WASHINGTON - Former Virginia Gov. Bob McDonnell and his wife Maureen will not be retried, according to court documents. The motion to remand for dismissal was filed by the U.S. Attorney for the Eastern District of Virginia, Dana Boente.
The motion states that “The United States respectfully moves for this court to remand this case to the district court for the United States to file a motion to dismiss the indictment with prejudice under Fed. R. Crim. P. 48 (a). The defendant does not oppose this motion.” To dismiss with prejudice means the two can't be retried ever again under the same charges.
Once judges from The Fourth Circuit of Appeals approves the motion, it will head back to the U.S. District Court for formal dismissal.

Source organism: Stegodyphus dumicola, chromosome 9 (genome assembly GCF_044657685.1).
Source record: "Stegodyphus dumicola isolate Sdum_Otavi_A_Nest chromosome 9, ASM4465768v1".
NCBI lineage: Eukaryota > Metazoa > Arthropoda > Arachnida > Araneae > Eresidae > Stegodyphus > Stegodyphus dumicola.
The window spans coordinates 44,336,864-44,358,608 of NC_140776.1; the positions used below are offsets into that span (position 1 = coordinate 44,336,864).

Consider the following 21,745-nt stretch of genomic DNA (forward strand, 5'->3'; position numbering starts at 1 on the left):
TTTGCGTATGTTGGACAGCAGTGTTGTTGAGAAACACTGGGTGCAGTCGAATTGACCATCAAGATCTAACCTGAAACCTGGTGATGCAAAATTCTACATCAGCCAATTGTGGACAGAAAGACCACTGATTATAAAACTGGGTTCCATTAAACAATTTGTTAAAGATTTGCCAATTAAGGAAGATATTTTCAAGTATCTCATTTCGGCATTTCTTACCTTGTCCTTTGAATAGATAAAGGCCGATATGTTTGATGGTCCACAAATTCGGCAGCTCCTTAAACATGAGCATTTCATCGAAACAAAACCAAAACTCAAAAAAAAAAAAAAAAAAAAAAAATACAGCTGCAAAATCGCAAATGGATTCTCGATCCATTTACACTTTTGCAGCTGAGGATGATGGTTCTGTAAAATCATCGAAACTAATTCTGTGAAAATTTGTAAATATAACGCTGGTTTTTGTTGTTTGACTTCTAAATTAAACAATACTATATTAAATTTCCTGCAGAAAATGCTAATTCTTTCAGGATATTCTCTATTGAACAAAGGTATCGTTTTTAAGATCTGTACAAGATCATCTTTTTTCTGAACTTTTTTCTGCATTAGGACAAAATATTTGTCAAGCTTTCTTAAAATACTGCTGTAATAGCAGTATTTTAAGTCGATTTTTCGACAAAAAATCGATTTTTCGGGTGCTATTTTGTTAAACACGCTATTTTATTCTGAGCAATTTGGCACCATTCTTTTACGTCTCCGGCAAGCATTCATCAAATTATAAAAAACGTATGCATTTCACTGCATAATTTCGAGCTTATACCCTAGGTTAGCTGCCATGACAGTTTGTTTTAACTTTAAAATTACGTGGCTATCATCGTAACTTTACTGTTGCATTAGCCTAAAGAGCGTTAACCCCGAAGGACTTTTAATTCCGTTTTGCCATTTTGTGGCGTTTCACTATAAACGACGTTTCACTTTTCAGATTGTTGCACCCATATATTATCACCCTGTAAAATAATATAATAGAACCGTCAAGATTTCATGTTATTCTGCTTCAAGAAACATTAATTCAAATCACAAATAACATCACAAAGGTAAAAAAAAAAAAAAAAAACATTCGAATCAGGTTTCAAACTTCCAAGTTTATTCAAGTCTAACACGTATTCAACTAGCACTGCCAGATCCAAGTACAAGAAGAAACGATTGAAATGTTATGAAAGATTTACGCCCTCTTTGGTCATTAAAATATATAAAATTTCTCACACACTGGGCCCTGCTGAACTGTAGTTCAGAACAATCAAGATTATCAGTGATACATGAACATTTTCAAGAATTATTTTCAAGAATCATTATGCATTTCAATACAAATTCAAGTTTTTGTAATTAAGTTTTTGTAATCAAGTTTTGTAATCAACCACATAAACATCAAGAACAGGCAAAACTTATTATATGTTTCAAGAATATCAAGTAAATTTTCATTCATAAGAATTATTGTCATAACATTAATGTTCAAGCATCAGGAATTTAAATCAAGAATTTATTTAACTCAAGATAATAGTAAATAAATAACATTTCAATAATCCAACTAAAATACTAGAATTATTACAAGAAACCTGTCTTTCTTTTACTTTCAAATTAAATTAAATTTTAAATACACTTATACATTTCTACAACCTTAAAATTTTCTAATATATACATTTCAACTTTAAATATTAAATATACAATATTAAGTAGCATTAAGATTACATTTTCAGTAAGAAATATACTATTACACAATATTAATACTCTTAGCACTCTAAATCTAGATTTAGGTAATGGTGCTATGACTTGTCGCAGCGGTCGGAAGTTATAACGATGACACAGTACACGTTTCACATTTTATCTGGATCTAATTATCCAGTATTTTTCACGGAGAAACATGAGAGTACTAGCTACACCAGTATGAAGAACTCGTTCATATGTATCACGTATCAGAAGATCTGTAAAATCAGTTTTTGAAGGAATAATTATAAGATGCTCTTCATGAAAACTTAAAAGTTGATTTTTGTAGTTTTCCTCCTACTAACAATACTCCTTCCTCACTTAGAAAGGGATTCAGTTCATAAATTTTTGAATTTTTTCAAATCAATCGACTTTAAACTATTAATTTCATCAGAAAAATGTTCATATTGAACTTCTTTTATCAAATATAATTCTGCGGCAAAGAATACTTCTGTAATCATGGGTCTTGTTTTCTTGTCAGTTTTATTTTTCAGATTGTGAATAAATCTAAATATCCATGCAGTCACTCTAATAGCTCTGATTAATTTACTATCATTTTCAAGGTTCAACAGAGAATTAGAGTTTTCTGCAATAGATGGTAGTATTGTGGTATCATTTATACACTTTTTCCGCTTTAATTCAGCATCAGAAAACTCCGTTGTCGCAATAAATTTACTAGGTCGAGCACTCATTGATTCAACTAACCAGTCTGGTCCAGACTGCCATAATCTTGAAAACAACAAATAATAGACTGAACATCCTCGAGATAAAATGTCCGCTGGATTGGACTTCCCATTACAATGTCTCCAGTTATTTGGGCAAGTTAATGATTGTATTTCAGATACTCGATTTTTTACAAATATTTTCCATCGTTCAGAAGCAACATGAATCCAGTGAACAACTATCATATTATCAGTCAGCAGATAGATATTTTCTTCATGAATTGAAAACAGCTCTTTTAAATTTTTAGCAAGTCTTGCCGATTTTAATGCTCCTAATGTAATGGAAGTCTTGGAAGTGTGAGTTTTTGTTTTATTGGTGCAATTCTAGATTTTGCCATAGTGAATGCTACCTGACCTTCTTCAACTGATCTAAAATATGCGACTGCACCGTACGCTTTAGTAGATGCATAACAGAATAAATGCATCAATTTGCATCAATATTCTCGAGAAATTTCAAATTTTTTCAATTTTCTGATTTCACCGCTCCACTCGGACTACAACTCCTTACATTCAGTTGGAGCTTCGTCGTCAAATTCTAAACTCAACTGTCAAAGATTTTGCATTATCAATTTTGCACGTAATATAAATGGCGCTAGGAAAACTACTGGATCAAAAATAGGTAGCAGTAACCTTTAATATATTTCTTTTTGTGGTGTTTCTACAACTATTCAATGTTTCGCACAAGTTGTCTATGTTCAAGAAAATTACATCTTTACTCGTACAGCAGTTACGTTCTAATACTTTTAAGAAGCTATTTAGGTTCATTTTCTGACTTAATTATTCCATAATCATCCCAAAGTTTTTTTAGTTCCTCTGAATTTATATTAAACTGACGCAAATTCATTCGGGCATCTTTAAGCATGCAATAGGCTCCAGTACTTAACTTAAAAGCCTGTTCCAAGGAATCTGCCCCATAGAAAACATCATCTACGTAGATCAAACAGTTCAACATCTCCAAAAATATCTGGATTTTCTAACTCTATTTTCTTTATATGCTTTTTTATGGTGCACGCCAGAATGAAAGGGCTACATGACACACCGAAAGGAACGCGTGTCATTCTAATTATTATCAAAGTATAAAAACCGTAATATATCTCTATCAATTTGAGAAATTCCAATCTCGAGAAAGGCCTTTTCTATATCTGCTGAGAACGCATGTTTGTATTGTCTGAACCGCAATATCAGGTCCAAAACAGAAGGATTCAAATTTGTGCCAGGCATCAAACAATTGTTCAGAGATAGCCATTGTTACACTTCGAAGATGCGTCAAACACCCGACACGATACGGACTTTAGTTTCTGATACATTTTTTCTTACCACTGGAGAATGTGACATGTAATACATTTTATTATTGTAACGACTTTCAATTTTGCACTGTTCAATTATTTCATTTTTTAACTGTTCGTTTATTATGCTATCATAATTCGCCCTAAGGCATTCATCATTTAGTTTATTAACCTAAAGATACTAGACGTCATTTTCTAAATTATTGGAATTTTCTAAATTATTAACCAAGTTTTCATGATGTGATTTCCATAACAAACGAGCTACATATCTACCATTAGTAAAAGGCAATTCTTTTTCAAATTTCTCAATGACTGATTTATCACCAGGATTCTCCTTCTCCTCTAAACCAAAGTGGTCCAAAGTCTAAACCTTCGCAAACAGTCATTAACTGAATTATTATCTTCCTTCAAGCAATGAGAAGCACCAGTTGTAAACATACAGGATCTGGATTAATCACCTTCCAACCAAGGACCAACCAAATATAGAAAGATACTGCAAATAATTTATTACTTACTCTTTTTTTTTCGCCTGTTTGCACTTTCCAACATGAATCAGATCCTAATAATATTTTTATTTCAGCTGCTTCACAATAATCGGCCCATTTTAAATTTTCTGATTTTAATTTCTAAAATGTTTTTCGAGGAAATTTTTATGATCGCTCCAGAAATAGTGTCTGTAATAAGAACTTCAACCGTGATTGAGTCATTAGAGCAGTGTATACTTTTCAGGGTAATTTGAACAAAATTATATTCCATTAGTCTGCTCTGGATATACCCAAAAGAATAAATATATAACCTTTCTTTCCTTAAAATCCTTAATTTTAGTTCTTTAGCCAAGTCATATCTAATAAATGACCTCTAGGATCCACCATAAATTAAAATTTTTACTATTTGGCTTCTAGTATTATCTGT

In June 2016, the Supreme Court unanimously threw out McDonnell’s conviction on corruption charges.
The 8-0 decision had left open the possibility that McDonnell could be retried, writing that the jury may not have been correctly instructed.
“Because the jury was not correctly instructed on the meaning of ‘official act,’ it may have convicted Governor McDonnell for conduct that is not unlawful,” Chief Justice John Roberts wrote in June. “For that reason, we cannot conclude that the errors in the jury instructions were ‘harmless beyond a reasonable doubt.’ We accordingly vacate Governor McDonnell’s convictions.”
At issue was what constituted the scope of “official action” under federal corruption law.